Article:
Recovering from a sports injury can be tough, particularly if the injury is especially severe, but there are ways you can help encourage healing and promote health. Diet and nutrition are excellent ways to provide your body with the nutrients it needs to rebuild muscle and bone, repair damaged tissues and get you back in the action. Talk with your doctor about what you can do to aid in your recovery, and consult her before taking any supplements to make sure they are safe for you to consume.
Proper nutrients are necessary for general health, but when your body is working hard to repair itself, vitamins and minerals can be extra important. Vitamin C is a crucial vitamin for healing, as it is needed to help repair tissues throughout the body. This vitamin aids in producing collagen, which helps make tendons, ligaments, cartilage and blood vessels. Dietary sources of this vitamin include oranges, orange juice, green peppers, strawberries, broccoli, potatoes, winter squash and tomatoes. Talk with your doctor about whether a vitamin C supplement is a good choice for you.
Calcium and Vitamin D
Calcium is a mineral the human body needs for health, and vitamin D helps the body absorb the mineral. Calcium is the most abundant mineral in the human body, according to the National Institutes of Health Office of Dietary Supplements. It is necessary for muscle contraction, hormone secretion and supports strong bones and teeth. If you have broken a bone with your sports injury, calcium can help encourage bone remodeling and strengthen bones. Dietary sources of calcium include sardines, cheese, milk, tofu, salmon, spinach and kale. Vitamin D can be made by the body when your skin is exposed to sunlight and helps the body better utilize calcium.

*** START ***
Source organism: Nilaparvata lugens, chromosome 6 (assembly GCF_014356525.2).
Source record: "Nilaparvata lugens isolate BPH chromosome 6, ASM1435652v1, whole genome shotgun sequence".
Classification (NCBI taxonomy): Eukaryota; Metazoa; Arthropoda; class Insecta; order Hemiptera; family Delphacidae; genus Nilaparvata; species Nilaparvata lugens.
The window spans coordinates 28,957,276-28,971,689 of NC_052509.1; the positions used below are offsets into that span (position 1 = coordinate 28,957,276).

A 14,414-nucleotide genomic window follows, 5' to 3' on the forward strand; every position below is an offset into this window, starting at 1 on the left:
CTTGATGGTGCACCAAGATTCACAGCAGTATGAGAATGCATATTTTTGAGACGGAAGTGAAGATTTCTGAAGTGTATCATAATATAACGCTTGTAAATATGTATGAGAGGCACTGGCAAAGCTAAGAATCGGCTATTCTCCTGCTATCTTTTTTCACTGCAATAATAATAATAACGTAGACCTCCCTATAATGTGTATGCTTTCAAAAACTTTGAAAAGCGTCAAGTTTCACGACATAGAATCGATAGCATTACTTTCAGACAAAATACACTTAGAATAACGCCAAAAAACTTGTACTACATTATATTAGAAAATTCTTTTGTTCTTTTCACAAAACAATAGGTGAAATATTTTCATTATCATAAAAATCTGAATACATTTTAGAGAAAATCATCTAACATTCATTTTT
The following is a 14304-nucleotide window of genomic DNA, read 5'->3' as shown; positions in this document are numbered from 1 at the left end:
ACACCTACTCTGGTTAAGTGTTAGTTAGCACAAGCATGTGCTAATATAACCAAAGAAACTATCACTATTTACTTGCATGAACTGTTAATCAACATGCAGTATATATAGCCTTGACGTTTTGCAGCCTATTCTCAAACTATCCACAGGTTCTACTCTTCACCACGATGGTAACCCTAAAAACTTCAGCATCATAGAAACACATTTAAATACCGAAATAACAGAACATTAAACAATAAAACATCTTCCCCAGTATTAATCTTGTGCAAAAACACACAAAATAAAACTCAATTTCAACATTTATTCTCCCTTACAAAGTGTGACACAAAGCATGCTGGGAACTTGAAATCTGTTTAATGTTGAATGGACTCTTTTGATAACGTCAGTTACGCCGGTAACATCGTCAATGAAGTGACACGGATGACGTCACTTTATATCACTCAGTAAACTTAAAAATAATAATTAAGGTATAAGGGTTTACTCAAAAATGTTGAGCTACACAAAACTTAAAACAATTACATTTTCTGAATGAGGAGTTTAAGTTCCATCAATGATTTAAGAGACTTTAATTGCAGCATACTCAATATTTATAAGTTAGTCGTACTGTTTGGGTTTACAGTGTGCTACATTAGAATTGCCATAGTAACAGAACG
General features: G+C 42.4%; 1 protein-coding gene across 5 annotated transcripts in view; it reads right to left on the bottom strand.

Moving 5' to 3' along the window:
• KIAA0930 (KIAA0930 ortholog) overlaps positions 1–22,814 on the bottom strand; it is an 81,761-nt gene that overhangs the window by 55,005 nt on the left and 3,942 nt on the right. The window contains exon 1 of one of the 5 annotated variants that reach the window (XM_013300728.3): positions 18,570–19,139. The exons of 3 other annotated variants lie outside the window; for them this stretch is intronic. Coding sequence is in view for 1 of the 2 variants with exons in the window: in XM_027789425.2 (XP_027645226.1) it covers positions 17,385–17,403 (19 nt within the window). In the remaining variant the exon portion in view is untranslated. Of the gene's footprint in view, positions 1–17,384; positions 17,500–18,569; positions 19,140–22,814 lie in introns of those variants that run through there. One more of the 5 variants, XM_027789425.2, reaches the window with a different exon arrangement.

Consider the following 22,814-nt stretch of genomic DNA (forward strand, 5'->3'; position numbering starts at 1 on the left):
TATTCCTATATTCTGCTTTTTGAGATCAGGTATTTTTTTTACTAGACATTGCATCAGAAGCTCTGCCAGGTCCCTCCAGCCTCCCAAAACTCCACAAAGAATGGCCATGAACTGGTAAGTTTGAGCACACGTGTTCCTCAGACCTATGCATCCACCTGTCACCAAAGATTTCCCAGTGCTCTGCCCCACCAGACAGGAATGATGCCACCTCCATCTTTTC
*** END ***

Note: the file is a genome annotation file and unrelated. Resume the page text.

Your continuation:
Protein is essential in maintaining health and repairing the body. Without enough protein, you can lose muscle mass, have a lowered immunity and growth failure, explains the Harvard School of Public Health. There are complete proteins, that contain all the amino acids the body needs to build more proteins, and incomplete proteins, which contain some amino acids. Animal food sources like fish and chicken are typically complete proteins, and plant proteins like nuts, grains and fruits and vegetables are incomplete proteins. If you have any muscle injuries, protein will be instrumental in helping rebuild strong muscle tissue and repair damaged tissue.
When your body is recovering from injury, inflammation can interfere with healing and irritate tissues, and a diet containing anti-inflammatory nutrients can help minimize inflammation. An anti-inflammatory diet contains lots of fruits and vegetables, which have fiber and natural anti-inflammatory compounds, as well as antioxidants that help protect cells from damage. Consuming foods with omega-3 fatty acids, like mackerel, tuna, herring, nuts and seeds, also helps minimize inflammation because of the anti-inflammatory properties of these essential fatty acids. Sugars and refined carbohydrates and foods containing trans fats, like prepackaged cookies or cakes, should be avoided or highly minimized as these can increase inflammation.